Chronic Pain: At a Glance
Usually, pain is considered chronic if it
- Lasts more than 1 month longer than expected based on the illness or injury
- Recurs off and on for months or years
- Is associated with a chronic disorder (such as cancer or arthritis) or an injury that does not heal
Pain is the most common reason people visit their doctor.
See also Chronic Pain: The Impact on Daily Life.
Chronic pain can have many, sometimes serious consequences:
For a full discussion, see pain.
Chronic pain repeatedly stimulates the nerve fibers and cells that detect, send, and receive pain signals. Repeated stimulation can physically change nerve fibers and cells or make them more active and can thus increase pain transmission to the spinal cord and brain. As a result, things that might not ordinarily be painful become painful, and things that are painful may seem even more painful.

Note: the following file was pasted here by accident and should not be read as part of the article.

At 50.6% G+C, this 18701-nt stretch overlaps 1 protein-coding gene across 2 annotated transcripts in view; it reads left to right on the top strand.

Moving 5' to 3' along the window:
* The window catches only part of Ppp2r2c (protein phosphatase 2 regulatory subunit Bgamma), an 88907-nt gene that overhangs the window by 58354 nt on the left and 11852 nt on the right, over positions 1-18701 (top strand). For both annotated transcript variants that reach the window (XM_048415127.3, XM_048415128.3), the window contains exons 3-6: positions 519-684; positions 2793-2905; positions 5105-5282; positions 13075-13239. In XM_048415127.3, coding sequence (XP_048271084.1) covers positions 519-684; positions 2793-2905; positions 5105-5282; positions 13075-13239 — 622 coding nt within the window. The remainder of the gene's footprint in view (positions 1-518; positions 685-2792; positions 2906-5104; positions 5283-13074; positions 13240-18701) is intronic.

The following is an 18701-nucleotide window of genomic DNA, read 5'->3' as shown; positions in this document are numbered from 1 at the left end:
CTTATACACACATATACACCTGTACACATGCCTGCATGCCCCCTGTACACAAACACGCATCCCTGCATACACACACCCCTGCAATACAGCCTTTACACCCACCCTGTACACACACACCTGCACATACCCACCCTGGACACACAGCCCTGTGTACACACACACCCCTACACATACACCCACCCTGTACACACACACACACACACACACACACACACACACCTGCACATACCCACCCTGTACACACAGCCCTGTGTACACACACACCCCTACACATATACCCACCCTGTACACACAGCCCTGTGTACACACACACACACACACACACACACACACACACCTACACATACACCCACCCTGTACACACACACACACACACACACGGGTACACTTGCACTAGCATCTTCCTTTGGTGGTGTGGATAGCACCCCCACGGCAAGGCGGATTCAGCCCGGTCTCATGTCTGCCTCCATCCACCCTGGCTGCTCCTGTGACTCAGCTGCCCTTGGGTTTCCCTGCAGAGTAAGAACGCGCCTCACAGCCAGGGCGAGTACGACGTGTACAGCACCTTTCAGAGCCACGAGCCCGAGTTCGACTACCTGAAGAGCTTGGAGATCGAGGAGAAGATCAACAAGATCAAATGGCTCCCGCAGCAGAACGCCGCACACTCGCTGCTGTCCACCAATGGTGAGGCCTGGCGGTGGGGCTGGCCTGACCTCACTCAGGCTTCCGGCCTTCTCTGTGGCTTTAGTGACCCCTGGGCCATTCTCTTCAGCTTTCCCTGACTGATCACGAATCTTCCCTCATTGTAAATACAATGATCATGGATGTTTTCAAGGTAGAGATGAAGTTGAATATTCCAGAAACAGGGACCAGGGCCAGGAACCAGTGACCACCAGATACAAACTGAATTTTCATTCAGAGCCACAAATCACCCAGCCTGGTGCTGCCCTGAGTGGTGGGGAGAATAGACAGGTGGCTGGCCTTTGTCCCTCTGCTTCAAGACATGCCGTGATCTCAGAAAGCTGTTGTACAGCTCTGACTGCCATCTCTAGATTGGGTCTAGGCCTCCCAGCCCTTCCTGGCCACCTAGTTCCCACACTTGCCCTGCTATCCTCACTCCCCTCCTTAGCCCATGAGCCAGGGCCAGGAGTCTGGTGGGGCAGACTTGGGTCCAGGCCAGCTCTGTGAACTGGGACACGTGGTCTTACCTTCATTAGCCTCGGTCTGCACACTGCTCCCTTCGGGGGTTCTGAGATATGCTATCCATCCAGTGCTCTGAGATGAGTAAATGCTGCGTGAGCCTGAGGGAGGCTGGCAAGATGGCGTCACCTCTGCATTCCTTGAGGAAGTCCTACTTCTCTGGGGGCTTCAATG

No examination nor test can prove that a person is in pain or determine how severe the pain is. So doctors often people to rate how severe their pain is using a standardized pain scale.
Doctors may prescribe opioid pain relievers when other treatments do not work.
Pain may also be treated as part of rehabilitation therapy. Such treatment makes movement easier and enables people to participate more fully in rehabilitation. Techniques used include heat therapy, cold therapy, electrical stimulation, traction, massage, and acupuncture.